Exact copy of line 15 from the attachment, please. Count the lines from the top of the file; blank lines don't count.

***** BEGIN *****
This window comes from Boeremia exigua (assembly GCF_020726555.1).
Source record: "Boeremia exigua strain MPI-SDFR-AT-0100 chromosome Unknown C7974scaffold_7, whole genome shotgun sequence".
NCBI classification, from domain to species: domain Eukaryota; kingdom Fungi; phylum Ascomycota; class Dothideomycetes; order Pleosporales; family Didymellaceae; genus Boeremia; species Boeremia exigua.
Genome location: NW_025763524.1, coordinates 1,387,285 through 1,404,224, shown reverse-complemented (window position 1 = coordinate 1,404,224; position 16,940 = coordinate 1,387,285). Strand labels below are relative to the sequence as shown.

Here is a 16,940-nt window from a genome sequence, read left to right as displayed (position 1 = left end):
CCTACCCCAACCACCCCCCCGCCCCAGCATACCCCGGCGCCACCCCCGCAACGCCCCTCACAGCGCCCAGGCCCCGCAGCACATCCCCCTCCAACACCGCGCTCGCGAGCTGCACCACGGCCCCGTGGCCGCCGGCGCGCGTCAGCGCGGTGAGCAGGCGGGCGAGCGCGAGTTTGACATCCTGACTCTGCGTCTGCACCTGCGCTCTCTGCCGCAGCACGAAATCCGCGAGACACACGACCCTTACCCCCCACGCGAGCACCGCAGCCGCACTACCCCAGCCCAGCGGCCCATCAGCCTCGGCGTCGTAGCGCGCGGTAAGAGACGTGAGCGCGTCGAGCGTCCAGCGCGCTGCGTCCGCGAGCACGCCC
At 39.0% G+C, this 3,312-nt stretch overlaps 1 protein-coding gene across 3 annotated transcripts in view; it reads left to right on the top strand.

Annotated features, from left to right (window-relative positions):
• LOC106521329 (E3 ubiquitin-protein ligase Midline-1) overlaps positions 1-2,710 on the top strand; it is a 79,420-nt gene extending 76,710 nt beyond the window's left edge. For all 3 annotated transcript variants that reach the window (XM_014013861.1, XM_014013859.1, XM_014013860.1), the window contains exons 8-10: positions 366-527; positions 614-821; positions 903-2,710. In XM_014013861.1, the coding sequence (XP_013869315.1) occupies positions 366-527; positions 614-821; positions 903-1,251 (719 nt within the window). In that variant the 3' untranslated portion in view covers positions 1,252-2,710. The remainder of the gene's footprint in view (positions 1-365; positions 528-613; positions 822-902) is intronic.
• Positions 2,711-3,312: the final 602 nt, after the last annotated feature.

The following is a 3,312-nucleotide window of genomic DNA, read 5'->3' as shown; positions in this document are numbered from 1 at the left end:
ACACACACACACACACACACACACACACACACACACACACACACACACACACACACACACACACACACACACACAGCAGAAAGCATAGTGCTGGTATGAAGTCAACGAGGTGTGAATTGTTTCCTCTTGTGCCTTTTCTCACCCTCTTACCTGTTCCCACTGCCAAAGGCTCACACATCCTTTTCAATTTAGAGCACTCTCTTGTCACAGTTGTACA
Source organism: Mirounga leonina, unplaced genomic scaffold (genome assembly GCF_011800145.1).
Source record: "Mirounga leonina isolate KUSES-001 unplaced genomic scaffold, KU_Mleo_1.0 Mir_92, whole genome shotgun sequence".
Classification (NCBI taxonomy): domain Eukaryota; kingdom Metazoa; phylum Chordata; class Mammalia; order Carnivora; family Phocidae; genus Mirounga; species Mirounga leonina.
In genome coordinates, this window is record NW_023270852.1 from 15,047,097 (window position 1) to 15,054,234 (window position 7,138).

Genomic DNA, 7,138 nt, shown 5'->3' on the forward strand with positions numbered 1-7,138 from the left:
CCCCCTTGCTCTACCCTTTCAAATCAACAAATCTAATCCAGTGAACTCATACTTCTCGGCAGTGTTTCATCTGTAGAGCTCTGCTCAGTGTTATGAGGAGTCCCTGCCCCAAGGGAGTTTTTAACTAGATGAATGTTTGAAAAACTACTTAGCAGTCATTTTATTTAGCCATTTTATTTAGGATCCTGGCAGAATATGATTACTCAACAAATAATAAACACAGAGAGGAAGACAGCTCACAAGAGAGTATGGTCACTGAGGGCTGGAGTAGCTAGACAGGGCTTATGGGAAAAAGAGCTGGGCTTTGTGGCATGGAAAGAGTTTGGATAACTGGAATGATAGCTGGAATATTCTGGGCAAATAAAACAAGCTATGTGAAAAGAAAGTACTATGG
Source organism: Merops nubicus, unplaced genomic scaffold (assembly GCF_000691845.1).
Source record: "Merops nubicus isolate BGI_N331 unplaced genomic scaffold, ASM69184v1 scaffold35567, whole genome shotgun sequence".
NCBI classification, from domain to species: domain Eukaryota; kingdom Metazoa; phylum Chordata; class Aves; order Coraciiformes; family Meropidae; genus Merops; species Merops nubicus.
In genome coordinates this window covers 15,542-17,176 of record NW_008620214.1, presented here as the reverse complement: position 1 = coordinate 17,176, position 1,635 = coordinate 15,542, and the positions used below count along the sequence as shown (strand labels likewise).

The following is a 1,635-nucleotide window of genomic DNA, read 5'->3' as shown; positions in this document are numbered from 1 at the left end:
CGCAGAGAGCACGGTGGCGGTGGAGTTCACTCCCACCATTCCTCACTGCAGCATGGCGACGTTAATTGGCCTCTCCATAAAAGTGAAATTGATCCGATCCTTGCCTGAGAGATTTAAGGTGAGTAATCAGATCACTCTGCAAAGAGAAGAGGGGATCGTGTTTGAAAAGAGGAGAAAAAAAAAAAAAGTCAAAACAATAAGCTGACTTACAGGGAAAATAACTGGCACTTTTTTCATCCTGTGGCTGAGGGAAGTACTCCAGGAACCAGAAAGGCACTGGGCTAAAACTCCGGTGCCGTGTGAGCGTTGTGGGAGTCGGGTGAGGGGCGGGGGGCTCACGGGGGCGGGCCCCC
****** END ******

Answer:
Classification (NCBI taxonomy): domain Eukaryota; kingdom Metazoa; phylum Chordata; class Mammalia; order Carnivora; family Phocidae; genus Mirounga; species Mirounga leonina.